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Prajnya: The Journey

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An account of Prajnya's work and experiences from 2007 to 2017, prepared as a presentation on the occasion of Prajnya's 10th birthday.

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Prajnya: The Journey

  1. 1. PRAJNYA: THE JOURNEY The Road, TheTravelers, The Milestones
  2. 2. “Two roads diverged in a wood, and I— I took the one less traveled by, And that has made all the difference.” (Robert Frost)
  3. 3. 2006
  4. 4. In 2006, we executed ourTrust deed and worked on getting Section 12AA registration under the IT Act. And waited. The PrajnyaTrustees met for the first time on March 14, 2006, on MSN Messenger which was and remains what we can mostly afford!
  5. 5. 2007
  6. 6. The IT registration happened in January but we got the notice a month later. Six months of administrative prep work followed and theTrust launched Prajnya Initiatives on September 9, 2007, the anniversary we celebrate today. The vision for theTrust is very large, painted on a canvas without borders. The Initiatives are one part, the doing part or if you like, the NGO part of the Trust.
  7. 7. In 2007... • We designed our logo, set up a bank account and website. • We made our first friends in Chennai’s social sector: PCVC. • Our first volunteers found us: Jayalakshmi, Nandhini and Sweta joined Uma andAnupama Shekhar, whom I had already roped in. • The idea of doing the 16 Days of Activism took root. • We had our first Oral History training session. • We decided to hold an IntercollegiateQuiz onWomen in South Asia onWomen’s Day 2008. • 2007 was a year of meeting, greeting, asking, learning--which in fact, remains true.
  8. 8. 2008
  9. 9. In 2008, we also got our first (and only) grant:The Sir RatanTataTrust gave us a small grant to do pre-launch research for the Education for Peace Initiative.Three short studies were published in 2008-09, the last of which defined how we would approach this work. ● Akila R., Mapping Educational Policy Structures and Processes in Tamil Nadu ● Anupama Srinivasan,A Survey of Civil Society Peace Educational Programmes in South Asia ● Priyadarshini Rajagopalan, FromAgenda to Action: Interpreting and Implementing the NCF Peace Education Guidelines. GynelleAlves responded to a Facebook request for design help and made this logo for the Education for Peace Initiative.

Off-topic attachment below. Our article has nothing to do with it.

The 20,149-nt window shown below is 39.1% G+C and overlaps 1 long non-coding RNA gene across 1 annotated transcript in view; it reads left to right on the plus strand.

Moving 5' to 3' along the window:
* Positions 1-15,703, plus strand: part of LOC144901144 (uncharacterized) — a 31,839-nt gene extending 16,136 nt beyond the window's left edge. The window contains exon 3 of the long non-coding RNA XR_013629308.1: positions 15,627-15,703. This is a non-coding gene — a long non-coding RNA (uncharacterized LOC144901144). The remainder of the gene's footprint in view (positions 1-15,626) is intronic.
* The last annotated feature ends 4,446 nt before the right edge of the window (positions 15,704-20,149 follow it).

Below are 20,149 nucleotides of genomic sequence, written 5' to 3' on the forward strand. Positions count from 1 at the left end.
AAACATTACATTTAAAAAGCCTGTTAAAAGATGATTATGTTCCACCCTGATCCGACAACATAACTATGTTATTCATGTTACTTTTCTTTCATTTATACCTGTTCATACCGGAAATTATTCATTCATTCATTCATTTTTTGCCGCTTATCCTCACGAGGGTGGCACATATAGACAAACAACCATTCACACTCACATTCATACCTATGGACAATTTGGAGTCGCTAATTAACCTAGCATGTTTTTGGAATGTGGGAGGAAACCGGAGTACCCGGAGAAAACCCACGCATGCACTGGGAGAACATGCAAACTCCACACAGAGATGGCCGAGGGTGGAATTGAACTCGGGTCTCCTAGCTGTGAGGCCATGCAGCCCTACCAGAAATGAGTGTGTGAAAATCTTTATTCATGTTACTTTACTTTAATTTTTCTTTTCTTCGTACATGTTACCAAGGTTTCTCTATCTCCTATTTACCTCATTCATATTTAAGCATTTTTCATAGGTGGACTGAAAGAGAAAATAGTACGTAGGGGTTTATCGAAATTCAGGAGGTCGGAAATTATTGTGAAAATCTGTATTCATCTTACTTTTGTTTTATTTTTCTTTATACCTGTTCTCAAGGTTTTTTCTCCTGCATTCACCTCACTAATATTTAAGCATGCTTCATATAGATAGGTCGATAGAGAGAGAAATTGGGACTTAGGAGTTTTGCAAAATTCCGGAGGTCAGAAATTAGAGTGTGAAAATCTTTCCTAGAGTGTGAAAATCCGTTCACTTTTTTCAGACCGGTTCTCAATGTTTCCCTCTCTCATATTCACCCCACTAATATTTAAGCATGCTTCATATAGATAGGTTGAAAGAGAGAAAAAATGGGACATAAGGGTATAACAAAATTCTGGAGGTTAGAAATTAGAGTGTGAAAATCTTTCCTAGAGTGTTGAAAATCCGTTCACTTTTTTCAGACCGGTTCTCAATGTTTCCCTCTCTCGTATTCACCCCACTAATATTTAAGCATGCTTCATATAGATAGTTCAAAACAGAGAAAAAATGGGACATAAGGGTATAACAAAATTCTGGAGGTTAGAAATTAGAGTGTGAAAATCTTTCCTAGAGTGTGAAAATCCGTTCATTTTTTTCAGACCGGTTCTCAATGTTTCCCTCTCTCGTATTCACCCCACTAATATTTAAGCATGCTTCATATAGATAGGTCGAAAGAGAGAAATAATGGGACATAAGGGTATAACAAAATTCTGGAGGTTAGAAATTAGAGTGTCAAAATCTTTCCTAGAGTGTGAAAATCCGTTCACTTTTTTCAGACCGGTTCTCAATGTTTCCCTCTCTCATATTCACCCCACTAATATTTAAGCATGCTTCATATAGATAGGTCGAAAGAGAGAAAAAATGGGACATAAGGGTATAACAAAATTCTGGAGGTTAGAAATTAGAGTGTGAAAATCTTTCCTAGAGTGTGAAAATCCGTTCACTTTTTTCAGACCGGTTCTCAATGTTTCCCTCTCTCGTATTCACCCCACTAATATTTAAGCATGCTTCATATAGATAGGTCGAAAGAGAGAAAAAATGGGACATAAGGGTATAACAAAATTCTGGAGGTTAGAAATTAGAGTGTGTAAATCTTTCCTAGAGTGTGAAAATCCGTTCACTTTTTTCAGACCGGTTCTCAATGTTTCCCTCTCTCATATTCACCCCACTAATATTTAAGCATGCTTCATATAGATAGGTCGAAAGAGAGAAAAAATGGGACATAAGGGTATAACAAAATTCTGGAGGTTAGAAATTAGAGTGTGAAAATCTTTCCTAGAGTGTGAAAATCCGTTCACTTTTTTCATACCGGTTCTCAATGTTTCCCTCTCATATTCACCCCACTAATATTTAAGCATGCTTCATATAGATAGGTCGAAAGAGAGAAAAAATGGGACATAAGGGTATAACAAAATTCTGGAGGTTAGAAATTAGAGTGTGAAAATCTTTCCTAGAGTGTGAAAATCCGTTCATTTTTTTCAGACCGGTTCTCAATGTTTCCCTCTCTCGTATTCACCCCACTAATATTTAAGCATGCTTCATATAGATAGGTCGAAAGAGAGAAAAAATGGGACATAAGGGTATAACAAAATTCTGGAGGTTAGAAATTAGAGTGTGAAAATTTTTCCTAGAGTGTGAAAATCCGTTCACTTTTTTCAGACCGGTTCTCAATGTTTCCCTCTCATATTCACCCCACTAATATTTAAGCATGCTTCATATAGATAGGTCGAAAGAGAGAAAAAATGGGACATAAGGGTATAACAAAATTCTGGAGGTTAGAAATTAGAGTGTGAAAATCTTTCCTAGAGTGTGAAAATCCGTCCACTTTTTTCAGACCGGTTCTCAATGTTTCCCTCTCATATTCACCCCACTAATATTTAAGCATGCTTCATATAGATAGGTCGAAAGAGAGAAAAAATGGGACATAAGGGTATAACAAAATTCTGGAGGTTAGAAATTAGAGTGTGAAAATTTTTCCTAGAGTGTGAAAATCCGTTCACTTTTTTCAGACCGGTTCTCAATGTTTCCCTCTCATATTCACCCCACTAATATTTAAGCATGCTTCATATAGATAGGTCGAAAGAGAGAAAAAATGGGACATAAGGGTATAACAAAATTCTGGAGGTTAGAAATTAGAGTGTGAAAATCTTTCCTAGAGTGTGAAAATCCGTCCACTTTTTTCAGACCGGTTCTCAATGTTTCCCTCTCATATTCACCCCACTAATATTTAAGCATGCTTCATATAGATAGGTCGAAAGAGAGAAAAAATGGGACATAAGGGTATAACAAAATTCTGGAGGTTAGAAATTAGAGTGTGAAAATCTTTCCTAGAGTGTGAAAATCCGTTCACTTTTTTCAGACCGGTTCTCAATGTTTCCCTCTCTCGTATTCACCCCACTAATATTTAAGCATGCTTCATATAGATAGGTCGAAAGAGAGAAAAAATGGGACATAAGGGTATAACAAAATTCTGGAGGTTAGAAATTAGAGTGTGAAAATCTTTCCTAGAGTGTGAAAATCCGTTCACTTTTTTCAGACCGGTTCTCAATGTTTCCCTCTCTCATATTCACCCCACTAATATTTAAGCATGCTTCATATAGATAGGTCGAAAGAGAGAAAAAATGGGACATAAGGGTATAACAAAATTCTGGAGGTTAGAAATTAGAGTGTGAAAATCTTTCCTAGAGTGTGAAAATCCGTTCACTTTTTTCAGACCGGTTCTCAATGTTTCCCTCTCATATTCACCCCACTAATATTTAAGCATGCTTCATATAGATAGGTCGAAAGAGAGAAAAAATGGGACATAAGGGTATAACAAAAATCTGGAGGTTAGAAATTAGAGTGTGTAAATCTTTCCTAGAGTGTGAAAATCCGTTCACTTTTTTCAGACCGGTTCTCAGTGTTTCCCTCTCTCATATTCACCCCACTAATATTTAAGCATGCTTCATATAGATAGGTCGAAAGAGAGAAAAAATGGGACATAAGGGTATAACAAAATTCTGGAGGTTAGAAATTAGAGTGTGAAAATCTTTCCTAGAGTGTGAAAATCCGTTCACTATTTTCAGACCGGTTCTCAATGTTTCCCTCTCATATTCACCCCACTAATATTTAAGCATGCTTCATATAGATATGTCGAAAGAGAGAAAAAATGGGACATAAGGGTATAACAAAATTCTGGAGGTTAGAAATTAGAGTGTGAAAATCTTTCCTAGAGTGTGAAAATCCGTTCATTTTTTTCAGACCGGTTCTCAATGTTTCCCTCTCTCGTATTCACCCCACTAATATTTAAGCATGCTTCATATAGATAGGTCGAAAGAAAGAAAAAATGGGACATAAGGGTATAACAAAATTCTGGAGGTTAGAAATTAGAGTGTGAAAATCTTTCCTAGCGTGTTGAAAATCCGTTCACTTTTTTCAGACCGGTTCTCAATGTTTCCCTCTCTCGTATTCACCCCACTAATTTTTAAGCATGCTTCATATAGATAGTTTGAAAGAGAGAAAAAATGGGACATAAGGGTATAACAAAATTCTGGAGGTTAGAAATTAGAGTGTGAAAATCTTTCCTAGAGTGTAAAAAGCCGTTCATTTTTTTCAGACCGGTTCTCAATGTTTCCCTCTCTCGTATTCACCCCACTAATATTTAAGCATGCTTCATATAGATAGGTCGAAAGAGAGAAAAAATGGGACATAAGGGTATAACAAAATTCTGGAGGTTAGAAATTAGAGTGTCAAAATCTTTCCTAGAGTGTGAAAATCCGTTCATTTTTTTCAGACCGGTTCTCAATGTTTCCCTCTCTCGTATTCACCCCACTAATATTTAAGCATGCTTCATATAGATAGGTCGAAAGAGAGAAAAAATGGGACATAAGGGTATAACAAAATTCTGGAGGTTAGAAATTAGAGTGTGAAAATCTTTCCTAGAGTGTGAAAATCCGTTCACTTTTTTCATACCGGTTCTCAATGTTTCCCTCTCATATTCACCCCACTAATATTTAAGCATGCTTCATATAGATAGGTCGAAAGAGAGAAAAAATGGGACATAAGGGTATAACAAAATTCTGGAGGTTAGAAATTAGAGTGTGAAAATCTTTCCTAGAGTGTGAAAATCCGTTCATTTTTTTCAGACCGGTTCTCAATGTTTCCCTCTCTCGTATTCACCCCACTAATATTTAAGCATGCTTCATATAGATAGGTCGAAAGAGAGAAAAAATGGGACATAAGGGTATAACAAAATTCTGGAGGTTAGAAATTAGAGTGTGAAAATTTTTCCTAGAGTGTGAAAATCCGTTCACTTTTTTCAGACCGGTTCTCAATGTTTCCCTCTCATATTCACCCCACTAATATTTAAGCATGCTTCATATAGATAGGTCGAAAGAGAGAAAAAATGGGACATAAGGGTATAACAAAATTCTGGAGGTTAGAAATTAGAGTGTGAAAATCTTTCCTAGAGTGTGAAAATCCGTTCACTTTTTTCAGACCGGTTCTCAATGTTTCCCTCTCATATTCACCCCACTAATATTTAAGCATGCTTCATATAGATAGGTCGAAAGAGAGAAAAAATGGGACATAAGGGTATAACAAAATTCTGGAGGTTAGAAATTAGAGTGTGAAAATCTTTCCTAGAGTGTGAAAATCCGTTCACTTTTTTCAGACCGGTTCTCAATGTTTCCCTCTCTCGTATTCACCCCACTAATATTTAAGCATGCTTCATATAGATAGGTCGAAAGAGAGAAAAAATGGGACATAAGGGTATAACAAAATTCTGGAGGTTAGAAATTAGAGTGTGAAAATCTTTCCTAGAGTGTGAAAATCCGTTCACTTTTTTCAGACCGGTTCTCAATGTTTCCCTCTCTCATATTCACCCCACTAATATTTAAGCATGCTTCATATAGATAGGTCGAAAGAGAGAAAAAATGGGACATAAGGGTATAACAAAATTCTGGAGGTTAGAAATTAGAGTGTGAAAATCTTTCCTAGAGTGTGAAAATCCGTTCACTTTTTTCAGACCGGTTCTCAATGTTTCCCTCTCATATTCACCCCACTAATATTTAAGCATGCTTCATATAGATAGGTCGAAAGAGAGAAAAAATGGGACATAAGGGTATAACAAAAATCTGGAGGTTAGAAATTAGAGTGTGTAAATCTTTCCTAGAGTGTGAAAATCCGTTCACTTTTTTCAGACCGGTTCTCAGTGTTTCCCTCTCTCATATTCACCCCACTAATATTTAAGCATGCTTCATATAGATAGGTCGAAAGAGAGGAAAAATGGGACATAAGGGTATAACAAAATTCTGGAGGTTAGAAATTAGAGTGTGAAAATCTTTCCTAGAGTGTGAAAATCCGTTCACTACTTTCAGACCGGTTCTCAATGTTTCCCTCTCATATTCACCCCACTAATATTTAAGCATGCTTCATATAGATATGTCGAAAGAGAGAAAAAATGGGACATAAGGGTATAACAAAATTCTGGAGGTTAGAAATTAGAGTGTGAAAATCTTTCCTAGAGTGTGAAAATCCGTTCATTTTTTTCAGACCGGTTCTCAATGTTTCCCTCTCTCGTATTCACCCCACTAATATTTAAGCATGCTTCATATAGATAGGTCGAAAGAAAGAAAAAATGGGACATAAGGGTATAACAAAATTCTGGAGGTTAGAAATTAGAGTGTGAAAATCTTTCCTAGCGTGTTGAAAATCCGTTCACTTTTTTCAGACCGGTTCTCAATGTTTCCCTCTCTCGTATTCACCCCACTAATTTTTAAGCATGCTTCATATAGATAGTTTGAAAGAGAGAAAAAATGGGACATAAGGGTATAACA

10. 10. The first Prajnya Intercollegiate Quiz on Women in South Asia, won by the MOPVaishnav team. The first Prajnya 16 Days Campaign against GenderViolence! Logo specially designed for us by Deepak Harichandan; can’t now imagine the campaign without it!
  11. 11. In 2008... • We held the first quiz and launched our first blog on the day: “keepingcount,” because we intended mainly to be researchers on women’s participation in public life! • We got our first summer research interns, who researched and wrote our first women’s history projects. • Sweta researched and compiled a directory of Chennai women’s organisations, through which we made other friends. • We had the first Campaign--but along with that, hired our first full-time person--although just for three months. • We also got our 80G exemption status!
  12. 12. 2009
  13. 13. The firstWomen’s History Roundtable series was launched in March 2009.Two series, four seasons of sessions were held before the series halted. Dr. K. Srilata was our first speaker. In 2009, women’s history was still at the core of our gender equality work. Summer interns worked on women’s history and women in politics projects. And in November 2009, we did our first LifeStories interview.
  14. 14. The PrajnyaArchives went live on September 28, 2009. The Archives are a user‐generated repository of visuals that can be used for writing much needed histories of South Asian women who have been active in the public sphere over the last century. Since 2009, we have received contributions via the website and through photo-calls issued from time to time.
  15. 15. “We are really excited to be finally doing this. LifeStories is one of our dream projects, and while we still don’t have any funding for it, we are getting started using our personal resources because we cannot wait any more.” (PSWWeblog) “For us, it was long held dream come true to begin this oral history project. And the first one only whetted our appetite.To many more such wonderful memories as we continue with this effort!” (UmaVangal)